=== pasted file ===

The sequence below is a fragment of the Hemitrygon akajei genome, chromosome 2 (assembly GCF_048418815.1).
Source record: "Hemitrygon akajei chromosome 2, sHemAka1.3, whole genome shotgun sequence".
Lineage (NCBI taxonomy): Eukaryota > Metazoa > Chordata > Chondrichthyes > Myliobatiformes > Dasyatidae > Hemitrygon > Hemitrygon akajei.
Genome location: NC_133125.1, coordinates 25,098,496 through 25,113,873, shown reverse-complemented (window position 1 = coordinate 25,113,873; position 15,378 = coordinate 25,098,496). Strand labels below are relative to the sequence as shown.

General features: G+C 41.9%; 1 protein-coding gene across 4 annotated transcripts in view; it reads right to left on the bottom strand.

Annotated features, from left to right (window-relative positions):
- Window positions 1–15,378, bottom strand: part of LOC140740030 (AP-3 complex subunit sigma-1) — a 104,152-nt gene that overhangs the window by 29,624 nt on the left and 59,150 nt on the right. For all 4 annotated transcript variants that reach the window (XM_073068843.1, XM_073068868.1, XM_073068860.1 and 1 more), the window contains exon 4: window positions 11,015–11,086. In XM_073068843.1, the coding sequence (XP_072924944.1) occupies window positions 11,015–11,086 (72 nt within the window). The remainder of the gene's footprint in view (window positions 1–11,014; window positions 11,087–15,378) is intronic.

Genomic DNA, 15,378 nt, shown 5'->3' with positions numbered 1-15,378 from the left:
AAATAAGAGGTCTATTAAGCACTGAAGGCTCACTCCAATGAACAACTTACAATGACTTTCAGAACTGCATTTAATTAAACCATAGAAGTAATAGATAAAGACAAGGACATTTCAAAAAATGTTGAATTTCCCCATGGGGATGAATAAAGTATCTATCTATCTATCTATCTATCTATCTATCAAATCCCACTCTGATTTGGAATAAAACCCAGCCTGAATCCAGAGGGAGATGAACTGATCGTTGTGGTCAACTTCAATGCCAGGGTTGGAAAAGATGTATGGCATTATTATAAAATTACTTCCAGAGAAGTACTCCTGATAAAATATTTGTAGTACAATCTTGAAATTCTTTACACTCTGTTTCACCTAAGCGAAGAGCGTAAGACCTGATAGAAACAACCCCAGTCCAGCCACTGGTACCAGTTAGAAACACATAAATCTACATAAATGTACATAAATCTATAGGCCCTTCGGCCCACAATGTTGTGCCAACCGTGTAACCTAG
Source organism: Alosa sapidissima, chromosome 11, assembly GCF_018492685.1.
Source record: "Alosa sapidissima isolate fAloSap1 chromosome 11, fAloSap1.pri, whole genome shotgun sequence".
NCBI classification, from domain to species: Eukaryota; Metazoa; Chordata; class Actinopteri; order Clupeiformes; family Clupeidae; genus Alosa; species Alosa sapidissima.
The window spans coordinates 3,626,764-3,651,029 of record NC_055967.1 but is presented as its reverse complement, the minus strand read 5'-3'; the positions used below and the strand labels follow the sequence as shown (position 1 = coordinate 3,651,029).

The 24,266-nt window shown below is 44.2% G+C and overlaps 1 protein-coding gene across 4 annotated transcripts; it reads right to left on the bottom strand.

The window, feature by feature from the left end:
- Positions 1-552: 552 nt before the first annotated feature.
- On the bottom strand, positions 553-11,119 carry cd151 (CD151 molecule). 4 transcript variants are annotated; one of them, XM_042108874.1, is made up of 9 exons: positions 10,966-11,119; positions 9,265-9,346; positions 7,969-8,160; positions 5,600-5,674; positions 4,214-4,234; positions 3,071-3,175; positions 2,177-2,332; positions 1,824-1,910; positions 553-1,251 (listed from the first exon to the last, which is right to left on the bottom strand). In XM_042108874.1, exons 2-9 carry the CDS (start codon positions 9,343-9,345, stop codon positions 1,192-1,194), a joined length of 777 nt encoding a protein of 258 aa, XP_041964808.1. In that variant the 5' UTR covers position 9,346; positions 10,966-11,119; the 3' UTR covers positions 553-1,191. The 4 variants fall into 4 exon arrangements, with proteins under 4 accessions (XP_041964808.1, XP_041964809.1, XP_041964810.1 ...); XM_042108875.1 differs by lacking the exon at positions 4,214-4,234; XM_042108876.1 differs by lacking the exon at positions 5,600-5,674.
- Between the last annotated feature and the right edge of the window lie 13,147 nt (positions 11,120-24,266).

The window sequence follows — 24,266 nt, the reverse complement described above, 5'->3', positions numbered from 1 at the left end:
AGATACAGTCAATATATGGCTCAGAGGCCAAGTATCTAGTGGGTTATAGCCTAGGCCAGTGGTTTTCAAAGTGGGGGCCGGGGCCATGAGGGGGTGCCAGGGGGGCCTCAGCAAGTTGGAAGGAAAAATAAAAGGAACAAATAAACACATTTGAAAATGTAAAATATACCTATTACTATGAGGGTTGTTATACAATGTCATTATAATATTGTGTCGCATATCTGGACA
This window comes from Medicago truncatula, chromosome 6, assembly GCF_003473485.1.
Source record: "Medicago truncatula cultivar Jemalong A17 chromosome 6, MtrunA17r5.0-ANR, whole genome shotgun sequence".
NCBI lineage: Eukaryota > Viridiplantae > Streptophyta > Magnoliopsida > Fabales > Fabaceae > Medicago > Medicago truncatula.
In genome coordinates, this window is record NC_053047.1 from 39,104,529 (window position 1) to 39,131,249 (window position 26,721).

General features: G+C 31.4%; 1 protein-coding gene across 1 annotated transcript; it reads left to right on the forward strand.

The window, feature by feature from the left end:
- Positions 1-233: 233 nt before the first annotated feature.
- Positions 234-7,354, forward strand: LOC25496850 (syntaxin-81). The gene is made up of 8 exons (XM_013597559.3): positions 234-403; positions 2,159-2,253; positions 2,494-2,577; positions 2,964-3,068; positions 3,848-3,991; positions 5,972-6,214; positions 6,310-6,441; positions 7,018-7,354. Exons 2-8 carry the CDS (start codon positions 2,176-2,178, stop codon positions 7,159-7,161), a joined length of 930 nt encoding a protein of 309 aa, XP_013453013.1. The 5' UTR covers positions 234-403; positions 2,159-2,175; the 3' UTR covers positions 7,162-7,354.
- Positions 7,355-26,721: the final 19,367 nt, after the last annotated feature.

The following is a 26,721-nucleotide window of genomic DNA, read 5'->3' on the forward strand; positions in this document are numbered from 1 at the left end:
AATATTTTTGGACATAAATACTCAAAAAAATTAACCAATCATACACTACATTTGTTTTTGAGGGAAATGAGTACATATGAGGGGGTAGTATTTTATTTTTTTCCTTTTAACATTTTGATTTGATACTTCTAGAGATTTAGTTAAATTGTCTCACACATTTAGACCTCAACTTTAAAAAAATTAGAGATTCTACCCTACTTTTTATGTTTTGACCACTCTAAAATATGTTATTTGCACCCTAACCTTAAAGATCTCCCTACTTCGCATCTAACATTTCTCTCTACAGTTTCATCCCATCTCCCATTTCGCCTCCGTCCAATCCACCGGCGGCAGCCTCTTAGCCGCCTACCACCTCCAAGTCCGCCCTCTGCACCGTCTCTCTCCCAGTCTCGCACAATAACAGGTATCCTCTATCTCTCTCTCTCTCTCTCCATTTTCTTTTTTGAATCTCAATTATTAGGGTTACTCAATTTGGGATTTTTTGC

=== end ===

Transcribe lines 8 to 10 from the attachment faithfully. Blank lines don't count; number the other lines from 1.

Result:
Genomic DNA, 15,378 nt, shown 5'->3' with positions numbered 1-15,378 from the left:
AAATAAGAGGTCTATTAAGCACTGAAGGCTCACTCCAATGAACAACTTACAATGACTTTCAGAACTGCATTTAATTAAACCATAGAAGTAATAGATAAAGACAAGGACATTTCAAAAAATGTTGAATTTCCCCATGGGGATGAATAAAGTATCTATCTATCTATCTATCTATCTATCTATCAAATCCCACTCTGATTTGGAATAAAACCCAGCCTGAATCCAGAGGGAGATGAACTGATCGTTGTGGTCAACTTCAATGCCAGGGTTGGAAAAGATGTATGGCATTATTATAAAATTACTTCCAGAGAAGTACTCCTGATAAAATATTTGTAGTACAATCTTGAAATTCTTTACACTCTGTTTCACCTAAGCGAAGAGCGTAAGACCTGATAGAAACAACCCCAGTCCAGCCACTGGTACCAGTTAGAAACACATAAATCTACATAAATGTACATAAATCTATAGGCCCTTCGGCCCACAATGTTGTGCCAACCGTGTAACCTAG
Source organism: Alosa sapidissima, chromosome 11, assembly GCF_018492685.1.